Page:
Last week I talked at the ALE Bathtub conference about the evolution of retrospectives. Fortunately, the talk was taped so that I can share it with you. I hope you’ll like it. I’m already looking forward to your comments.
Last week I talked about “Spicing up you retrospective” at the ALE2012. I did a similar talk in June at the ACE!Conference in Krakow. But after the talk in Krakow I had a chat with Bob Marshall and he pointed out that fun isn’t the (only) answer to make retrospectives better. He also pointed me to a blog post were he wrote about these issues. So, the following article is mainly based on his ideas.
For me, there are two main retrospective challenges:
- Create a motivating environment and keep the people them engaged
- Work on the identified items
On first sight it seems that these two challenges may be caused by:
Repetition –> Boring Retros
Same problems –> No effect
Tasks are not visible
Tasks are too big
But these are only the things you see on the surface, if you dig deeper you’ll find the real root causes.
IMHO, the main root cause is a missing purpose. Any retrospective without a purpose is a complete waste of time. (the same applies for any other meeting). It doesn’t make sense to change your retrospectives regularly and introduce new ideas as long as there is no purpose behind. But how can you inject purpose into your retrospectives? The answer is: by using hypotheses. To do so I adapted the original retrospective flow by Diana Larsen and Esther Derby the following way: (more…)
Last week I spoke at my favorite agile conference of the year in Krakow, Poland: The ACE!Conference. If you haven’t been there yet, you have to be there next year. I’m quite sure it will be even better than this year. I talked about my hobbyhorse: Retrospectives. Here is the video of the talk I gave:
And here are the slides of the talk:
I’m looking forward to your comments.
Today I had a lightning talk at the ACE!Conference in Krakow (as you probably know, I’m a lightning talk addict ) and talked about seven Agile Myths. You’ll hear about these myths most of the time on management level, but some of them can be found on the development level, too. IMHO it’s important to be aware of these myths to be prepared for possible discussions.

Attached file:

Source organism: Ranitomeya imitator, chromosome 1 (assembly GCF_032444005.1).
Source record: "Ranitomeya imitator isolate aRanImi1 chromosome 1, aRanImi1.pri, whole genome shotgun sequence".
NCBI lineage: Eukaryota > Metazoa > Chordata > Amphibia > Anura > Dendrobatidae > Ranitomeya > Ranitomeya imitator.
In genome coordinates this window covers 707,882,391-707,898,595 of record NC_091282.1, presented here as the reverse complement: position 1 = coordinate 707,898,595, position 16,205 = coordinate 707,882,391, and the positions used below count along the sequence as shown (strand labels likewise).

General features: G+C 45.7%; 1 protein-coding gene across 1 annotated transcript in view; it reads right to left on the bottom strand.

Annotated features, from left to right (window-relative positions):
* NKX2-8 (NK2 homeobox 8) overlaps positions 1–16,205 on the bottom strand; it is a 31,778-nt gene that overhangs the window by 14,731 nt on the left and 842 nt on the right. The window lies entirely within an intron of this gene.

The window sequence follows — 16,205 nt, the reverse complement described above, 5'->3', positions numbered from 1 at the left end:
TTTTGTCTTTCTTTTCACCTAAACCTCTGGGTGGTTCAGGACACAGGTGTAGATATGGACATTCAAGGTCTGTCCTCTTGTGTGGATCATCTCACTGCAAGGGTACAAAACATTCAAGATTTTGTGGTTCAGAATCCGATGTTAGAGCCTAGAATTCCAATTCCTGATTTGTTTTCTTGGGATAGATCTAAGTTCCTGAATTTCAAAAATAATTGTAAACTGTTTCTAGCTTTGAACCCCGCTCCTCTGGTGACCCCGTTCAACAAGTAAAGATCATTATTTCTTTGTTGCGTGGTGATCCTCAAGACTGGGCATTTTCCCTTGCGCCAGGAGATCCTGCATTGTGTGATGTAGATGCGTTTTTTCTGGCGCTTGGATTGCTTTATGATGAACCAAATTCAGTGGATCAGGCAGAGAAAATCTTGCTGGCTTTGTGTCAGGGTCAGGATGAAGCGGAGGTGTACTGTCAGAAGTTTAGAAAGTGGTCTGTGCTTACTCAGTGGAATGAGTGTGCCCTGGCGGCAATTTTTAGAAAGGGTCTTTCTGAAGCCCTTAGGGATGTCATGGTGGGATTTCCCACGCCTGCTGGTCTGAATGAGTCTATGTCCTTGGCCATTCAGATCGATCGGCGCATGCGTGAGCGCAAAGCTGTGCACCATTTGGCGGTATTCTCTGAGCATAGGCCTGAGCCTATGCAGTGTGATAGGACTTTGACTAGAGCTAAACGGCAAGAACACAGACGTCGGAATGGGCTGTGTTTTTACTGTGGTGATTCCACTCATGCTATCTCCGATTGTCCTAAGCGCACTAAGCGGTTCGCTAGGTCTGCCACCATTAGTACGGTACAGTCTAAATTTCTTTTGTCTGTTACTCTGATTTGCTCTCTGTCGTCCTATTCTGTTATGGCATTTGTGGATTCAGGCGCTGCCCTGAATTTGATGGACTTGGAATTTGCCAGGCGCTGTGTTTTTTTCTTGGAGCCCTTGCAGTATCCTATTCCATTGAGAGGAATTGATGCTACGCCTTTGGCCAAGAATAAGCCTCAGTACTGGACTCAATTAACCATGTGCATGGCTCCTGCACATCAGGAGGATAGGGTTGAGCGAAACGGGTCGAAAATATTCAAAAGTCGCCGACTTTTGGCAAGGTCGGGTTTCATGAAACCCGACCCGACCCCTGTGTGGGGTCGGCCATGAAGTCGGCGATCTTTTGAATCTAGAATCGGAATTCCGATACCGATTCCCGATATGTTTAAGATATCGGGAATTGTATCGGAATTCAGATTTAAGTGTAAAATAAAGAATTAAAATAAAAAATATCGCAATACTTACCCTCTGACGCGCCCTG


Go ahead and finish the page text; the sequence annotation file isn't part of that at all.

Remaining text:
Agile = No documentation
This is one of the most famous myths and I think we have to blame the agile manifesto for this. The line “Working software over comprehensive documentation” is often misunderstood with no documentation at all. But how could agile Frameworks like Scrum survive in highly regulated environments like the medical or financial industry if this would be right. For sure there is documentation, but we don’t waste time on documents that deliver no value to the project.
Agile = Anarchy
The biggest fear of any manager is to lose control over their agile teams, because they think self organisation is the same as anarchy. Yes, the role of management changes but they still play an important role in their company. They are needed to define clear visions and goals and the constraints of a project. Only within these “fences” the team can work self organized. They are also needed to help the team to gain their full potential. This has nothing to do with anarchy.
Agile = faster
IMHO it was a bad idea to name an iteration in Scrum a sprint. This implies that everything is real fast in agile. But at least in the beginning the complete opposite is true. Building in quality into a product takes time and quality is not discussable. You’ll be able to harvest the fruits later as you’ll have less bugs and the software is more maintainable and that’s the point where agile is bringing you up to speed.
Agile = silver bullet